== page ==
Payments, Banking & FinTech roundup: July 2020
As we adjust to the new normal, in the world of payments, banking & FinTech, things have continued to move quickly, in part accelerated by the shift to digital in the wake of COVID-19.
As well as hosting webinars on how Payments businesses and Banks can develop their digital strategies, Banking Circle released its first white paper in a series of reports: ‘Ready for the re-build?’, which can be downloaded here.
Here are other important stories from the industry you may have missed this month.
Growth in UK FinTech industry
Now employing 76,500 people in the UK and generating revenues of £6.6bn per year, FinTech has become one of the world’s fastest-growing sectors. A new Government Trade and Industry report: UK FinTech State of the Nation sets the scene for how the FinTech industry is expected to grow in years to come.
Additionally, the Treasury is launching a full independent review into the FinTech sector to spot growth opportunities.
Financial Inclusion in the Post COVID-19 Era
Financial inclusion is something that Banking Circle has been working to improve for SMEs for a long time. The International Monetary Fund (IMF) has released a report ‘The Promise of Fintech: Financial Inclusion in the Post COVID-19 Era’, which explores how technology can accelerate and enhance financial inclusion, amid social distancing and containment measures.
‘Super apps’ in the financial sector
KPMG has predicted that ‘super apps’ could take over the financial services industry – and it’s already begun in Asian markets. Using WeChat as an example, the report explains that “it is not unusual for a WeChat user to set up a date with a friend via instant messaging, make dinner reservations, book movie tickets, order a taxi and pay for every transaction along the way, all using one single app”.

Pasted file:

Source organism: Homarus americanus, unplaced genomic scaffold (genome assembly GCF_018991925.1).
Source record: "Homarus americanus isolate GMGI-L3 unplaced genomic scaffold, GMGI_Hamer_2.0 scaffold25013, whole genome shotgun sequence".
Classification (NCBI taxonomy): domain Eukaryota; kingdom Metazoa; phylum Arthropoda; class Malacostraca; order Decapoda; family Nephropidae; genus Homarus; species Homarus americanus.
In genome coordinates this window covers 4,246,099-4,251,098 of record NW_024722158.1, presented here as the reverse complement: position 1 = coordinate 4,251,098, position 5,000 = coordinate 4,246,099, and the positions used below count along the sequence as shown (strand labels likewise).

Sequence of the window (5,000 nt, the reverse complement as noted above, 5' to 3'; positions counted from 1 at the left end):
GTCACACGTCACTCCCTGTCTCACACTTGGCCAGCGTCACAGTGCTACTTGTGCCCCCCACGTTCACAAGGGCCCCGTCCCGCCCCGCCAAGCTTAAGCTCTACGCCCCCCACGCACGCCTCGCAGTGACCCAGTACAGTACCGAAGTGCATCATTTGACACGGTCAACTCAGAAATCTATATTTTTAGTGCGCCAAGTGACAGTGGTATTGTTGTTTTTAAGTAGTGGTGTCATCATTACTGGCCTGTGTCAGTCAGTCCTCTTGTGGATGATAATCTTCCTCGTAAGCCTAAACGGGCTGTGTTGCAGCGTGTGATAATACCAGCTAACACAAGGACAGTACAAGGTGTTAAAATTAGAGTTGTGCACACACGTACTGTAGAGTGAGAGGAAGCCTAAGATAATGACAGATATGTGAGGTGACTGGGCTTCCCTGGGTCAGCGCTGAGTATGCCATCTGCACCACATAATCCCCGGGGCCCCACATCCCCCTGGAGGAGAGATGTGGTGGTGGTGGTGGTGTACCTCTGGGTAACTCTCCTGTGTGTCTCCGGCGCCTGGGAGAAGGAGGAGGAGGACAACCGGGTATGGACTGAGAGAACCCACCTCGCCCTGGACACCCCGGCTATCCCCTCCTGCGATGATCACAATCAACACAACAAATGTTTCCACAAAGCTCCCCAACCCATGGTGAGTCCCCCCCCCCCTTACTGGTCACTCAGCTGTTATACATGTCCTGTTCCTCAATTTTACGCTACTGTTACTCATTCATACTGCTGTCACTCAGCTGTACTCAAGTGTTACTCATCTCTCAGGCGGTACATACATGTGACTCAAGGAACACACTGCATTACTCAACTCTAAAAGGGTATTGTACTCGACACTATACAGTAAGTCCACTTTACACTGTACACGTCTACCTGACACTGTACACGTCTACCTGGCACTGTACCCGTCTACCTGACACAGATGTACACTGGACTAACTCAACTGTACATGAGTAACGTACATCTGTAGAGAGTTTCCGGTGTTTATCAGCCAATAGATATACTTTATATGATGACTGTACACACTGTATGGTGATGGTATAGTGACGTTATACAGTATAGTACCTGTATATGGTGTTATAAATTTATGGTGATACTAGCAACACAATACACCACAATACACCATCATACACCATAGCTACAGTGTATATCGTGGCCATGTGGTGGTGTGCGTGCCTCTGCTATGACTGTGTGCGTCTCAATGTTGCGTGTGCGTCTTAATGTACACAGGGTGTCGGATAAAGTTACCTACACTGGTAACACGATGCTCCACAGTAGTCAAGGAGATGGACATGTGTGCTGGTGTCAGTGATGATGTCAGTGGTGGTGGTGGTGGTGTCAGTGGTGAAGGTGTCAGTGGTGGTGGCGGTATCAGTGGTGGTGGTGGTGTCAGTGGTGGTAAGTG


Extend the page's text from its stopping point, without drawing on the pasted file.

Find out what that means for the banking industry in a great top-level summary of the report from FinTech Magazine here.
BIS and BoE partner to host FinTech ‘Innovation Hub’
The Bank for International Settlements (BIS) announced that it is expanding its ‘Innovation Hub’ network by partnering with the Bank of England (BoE) to “create a global force for fintech innovation”.
The Innovation Hub network was established in 2019 to encourage central banks to work more closely together on FinTech-related topics. As well as the BoE, BIS is setting up four new centres in North America and Europe.
Find out more here.
Boosting B2B cross border payments
A study from Juniper Research revealed that B2B cross border payments are set to grow by 30% by 2022. This growth has been hindered by the COVID-19 pandemic, which is expected to have a long-lasting effect on the global economy, reaching USD 35 trillion in 2022 from a low of USD 27 trillion in 2020.
The G20 has announced it will be making cross border payments a priority, looking to make transactions faster, cheaper, more transparent and more inclusive to deliver widespread benefits for citizens and economies worldwide, supporting economic growth, international trade, global development and financial inclusion. The report by the Committee on Payments and Market Infrastructures (CPMI) has developed 19 ‘building blocks’ to address underlying pain points identified by the Financial Stability Board (FSB) in an earlier assessment.
Finally, in an article for The Financial Times (paywalled), Jon Cuncliffe, chair of the Committee on Payments and Market Infrastructures and deputy governor of the Bank of England, highlights that cross border payment systems have been neglected for too long, and calls for improving cost, speed and reliability to remove frictions for small businesses.
Commenting on the G20 initiative, Cuncliffe says: “Fixing the plumbing matters. Improving the cost, speed and reliability of payments would remove frictions that prevent many small businesses reaching out to customers beyond their borders. Six out of 10 cross-border business-to-business payments require some kind of manual intervention, each taking at least 15 to 20 minutes. Better systems would make a real difference to many of the poorest and most vulnerable who disproportionately bear the cost of the frictions and shortcomings of the current systems.”